March 31, 2020
Ten years ago we moved to a tiny Upper Beach semi in Toronto. My job was getting bigger and more intense, and commuting back and forth from the suburbs was becoming taxing. Coming back to the city just made sense for us.
We fell in love with our new neighbourhood immediately. Little one-way streets populated by small, charming century houses that were once cottages for affluent city dwellers headed to the beach for summer vacation.
The prevalence of local businesses that lined Kingston Road — shops, pubs, nail salons and other small enterprises — combined with an expansive waterfront area, parkland and boardwalk, made this community irresistible.
Last year, I became a small business owner myself. Instead of heading downtown every day, I was spending my days right here. And while I had embraced shopping local from the time we first moved here, I was experiencing the neighbourhood on a different level. I came to know many owners, they told me their own unique stories of how they transitioned from corporate roles to running their own show. I heard about the victories and the failures — the immense highs and lows — and felt even more proud of the neighbourhood I had the good fortune to call home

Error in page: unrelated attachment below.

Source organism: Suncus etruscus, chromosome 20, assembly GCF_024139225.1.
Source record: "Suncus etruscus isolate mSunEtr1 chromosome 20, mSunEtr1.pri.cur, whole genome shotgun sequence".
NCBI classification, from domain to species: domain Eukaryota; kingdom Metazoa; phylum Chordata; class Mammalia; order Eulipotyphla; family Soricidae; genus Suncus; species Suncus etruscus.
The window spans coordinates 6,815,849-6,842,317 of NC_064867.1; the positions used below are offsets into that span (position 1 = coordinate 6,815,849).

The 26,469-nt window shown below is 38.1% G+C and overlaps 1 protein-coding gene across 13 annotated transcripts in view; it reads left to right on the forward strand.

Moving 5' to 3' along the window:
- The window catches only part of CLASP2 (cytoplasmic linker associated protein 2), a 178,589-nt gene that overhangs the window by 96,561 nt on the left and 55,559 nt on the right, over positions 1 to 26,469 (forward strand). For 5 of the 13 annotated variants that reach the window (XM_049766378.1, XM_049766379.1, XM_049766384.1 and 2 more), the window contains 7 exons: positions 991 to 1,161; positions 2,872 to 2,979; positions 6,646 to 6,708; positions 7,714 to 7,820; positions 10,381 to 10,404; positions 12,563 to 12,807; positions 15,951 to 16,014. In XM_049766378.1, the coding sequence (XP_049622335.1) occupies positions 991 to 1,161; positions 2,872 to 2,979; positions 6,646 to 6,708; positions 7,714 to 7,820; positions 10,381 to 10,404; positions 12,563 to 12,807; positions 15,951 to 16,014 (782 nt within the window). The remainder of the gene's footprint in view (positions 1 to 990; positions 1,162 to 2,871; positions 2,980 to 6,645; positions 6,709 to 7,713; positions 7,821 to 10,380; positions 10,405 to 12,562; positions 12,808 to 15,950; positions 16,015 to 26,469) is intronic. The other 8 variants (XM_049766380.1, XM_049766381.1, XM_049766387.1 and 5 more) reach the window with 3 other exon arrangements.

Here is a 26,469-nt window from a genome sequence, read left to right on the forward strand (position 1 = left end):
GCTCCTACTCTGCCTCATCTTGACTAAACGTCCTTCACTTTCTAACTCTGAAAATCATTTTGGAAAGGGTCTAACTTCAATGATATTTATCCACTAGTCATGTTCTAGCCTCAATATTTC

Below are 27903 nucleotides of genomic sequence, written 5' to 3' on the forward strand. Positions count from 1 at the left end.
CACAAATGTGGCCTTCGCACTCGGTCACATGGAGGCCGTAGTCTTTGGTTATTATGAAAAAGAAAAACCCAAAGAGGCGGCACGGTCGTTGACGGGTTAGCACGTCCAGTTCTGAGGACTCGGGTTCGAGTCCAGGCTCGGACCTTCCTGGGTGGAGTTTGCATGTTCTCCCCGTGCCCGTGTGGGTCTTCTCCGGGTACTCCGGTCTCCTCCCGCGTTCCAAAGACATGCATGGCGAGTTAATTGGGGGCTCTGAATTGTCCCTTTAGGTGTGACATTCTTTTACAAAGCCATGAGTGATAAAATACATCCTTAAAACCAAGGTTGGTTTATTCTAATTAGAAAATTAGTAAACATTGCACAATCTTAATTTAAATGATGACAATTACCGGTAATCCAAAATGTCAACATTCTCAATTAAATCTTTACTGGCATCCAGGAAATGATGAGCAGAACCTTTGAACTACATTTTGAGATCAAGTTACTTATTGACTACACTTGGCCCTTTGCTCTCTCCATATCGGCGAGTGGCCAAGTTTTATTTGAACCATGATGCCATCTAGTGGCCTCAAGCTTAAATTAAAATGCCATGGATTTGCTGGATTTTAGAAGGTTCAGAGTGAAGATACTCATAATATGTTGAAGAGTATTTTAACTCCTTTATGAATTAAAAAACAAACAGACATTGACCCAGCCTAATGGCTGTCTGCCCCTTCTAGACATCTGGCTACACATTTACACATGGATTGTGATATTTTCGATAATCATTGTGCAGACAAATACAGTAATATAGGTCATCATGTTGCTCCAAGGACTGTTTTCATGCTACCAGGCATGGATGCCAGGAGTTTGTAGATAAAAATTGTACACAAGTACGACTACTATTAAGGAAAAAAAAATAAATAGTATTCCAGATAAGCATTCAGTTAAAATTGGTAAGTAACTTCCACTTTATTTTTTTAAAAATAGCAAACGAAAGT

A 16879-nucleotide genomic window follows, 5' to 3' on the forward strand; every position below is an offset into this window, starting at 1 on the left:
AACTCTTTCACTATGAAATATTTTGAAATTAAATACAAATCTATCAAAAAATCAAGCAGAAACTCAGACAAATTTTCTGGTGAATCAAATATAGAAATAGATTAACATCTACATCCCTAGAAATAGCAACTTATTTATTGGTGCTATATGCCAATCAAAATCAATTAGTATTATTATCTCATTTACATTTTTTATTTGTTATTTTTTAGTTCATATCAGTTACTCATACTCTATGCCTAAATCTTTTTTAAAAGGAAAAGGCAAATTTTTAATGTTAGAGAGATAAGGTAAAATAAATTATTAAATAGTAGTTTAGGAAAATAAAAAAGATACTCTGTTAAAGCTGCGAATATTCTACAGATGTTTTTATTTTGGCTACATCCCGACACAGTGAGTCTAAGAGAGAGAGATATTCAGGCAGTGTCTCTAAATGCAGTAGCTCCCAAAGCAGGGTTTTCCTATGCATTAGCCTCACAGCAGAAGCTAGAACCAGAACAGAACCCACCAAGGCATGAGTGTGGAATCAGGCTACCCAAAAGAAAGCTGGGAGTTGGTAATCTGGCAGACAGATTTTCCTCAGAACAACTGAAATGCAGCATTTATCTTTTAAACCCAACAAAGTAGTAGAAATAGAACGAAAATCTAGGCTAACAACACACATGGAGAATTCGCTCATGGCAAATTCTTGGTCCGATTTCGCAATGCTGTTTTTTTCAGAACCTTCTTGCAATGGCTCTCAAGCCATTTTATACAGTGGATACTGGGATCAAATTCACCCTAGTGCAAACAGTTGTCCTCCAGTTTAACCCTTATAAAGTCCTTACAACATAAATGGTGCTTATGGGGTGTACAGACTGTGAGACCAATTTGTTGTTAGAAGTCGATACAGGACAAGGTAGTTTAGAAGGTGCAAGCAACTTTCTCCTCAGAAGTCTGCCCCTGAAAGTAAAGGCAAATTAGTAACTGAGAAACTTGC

These days, as in neighbourhoods across Toronto and around the world., the shops and services of Kingston Road are eerily quiet. The crowds aren’t taking a leisurely walk along the streets dropping in for a bunch of fresh cut flowers, picking up a one-of-a-kind birthday gift or treating themselves to an afternoon pint. I can’t help but wonder how my friends and colleagues are coping under these adverse circumstances.
Even in these tough, unpredictable times I am amazed by the resilience and innovation of these business owners who make our community so vibrant. From restaurants who have adjusted their business models to offer takeout and free delivery, to tattoo parlours donating protective gear to our local hospital, to music stores launching live, virtual music events – local business owners are making crisis lemonade and supporting the belief that I held to be true when I first moved here — local businesses are invested in their community.
It seems we live in a big world where technology tends to dominate everything we do. A world that enables us to detach, if we choose, from the people around us. But in a crisis such as we are experiencing right now, we often see the best in others and we realize that it really is a small world after all. With people, not machines, looking after people. It’s my sincere hope that when our world returns to “normal”, and people are back immersed in their busy lives, they will remember these every day heroes and support them the way they have always supported us.
And speaking of local talent, the stunning image above is courtesy of local Toronto Beach artist, Paula Whitlock. We offer some of her amazing pieces printed for the outdoors and you can see more of her work at picturethistoronto.com.
Off the Wall On the Fence
Lisa has an extensive career as a brand strategist and marketer in major Canadian organizations including The National Ballet of Canada and Scotiabank. In addition to operating her new business, Lisa mentors a number of young professionals, and is often called upon for speaking engagements, consulting and writing service